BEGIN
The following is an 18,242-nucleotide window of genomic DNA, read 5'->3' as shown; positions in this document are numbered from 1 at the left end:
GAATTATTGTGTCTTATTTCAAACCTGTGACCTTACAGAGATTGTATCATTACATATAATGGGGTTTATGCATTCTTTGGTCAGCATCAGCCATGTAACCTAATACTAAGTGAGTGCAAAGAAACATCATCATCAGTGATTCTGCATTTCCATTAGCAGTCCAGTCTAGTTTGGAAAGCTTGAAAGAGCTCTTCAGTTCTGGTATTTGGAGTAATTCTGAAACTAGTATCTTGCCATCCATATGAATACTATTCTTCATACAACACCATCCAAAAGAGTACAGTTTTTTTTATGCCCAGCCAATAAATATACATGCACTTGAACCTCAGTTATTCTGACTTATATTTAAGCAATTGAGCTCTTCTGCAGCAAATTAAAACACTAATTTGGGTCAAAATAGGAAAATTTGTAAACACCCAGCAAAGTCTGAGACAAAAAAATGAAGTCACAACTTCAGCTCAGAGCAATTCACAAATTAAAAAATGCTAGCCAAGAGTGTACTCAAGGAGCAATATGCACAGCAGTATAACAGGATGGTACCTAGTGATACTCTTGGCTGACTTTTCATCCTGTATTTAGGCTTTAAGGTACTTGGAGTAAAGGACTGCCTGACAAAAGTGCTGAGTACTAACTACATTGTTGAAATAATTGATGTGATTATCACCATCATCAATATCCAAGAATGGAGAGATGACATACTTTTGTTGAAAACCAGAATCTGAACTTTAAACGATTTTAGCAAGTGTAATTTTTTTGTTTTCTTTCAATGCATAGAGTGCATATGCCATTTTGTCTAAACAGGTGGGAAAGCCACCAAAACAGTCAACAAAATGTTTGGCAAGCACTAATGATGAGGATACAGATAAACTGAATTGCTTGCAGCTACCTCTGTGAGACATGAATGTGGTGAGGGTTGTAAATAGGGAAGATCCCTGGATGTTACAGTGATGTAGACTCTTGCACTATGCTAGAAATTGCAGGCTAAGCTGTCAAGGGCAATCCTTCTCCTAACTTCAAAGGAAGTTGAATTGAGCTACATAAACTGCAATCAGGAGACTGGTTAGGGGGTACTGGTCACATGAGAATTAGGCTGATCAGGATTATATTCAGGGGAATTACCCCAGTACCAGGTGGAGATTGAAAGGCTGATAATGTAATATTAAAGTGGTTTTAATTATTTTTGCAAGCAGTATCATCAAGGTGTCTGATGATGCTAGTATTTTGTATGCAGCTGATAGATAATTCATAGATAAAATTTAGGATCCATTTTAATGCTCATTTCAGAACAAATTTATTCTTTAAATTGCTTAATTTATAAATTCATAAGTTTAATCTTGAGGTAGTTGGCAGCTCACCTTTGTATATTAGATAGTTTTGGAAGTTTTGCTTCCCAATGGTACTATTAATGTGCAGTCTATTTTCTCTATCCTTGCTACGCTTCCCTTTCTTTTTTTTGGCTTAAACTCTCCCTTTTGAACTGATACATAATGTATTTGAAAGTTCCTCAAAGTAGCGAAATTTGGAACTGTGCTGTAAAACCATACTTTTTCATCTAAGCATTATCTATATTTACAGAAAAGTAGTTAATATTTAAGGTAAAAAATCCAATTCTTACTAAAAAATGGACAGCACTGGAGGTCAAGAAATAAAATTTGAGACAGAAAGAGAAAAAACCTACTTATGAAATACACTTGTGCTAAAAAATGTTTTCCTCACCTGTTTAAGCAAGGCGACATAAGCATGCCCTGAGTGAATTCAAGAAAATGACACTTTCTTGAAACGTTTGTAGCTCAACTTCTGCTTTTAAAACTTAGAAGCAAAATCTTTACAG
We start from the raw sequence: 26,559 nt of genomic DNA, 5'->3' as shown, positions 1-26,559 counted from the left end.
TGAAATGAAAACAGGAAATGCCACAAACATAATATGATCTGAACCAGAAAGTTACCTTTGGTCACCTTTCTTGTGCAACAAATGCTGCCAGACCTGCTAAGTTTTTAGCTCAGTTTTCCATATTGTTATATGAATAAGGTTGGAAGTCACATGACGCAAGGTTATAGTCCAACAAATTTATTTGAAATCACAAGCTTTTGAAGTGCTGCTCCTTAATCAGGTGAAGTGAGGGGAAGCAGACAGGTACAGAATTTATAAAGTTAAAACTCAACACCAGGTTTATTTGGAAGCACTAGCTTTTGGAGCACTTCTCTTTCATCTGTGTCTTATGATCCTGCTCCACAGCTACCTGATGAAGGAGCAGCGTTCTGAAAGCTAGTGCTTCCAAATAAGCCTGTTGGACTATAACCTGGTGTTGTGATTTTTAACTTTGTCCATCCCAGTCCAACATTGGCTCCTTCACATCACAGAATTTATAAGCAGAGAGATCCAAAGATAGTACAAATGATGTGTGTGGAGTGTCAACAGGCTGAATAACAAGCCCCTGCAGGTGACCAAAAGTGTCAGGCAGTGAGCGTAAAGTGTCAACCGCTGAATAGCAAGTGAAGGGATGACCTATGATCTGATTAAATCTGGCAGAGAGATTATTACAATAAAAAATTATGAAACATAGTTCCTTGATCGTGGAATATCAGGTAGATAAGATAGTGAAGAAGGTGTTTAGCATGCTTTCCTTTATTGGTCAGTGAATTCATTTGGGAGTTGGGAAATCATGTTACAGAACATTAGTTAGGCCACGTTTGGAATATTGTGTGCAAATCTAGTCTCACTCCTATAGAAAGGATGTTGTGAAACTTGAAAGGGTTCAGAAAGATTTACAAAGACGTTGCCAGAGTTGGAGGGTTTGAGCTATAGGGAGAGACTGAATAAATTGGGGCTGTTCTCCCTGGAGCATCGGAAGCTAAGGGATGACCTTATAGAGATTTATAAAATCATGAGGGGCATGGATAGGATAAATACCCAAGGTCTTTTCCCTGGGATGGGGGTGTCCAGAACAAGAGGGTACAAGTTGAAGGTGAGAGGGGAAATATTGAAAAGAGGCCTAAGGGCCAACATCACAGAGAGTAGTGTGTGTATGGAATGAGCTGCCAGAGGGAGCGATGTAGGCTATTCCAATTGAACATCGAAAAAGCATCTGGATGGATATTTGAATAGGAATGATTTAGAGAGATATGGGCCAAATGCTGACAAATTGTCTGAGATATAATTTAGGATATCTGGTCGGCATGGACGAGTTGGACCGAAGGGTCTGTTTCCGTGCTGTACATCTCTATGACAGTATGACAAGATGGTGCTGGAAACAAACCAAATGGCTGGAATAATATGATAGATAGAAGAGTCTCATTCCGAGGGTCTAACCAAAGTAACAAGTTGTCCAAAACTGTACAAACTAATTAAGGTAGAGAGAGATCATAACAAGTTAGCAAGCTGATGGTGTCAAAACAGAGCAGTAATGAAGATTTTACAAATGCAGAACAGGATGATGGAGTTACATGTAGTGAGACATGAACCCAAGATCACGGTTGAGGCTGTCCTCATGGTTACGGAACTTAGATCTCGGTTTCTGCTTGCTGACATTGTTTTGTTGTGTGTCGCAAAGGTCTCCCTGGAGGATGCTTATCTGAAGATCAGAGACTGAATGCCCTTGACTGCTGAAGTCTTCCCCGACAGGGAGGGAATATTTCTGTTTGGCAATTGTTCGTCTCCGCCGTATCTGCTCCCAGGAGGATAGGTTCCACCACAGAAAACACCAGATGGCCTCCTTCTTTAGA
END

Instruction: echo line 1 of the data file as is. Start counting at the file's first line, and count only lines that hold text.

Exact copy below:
The following is an 18,242-nucleotide window of genomic DNA, read 5'->3' as shown; positions in this document are numbered from 1 at the left end: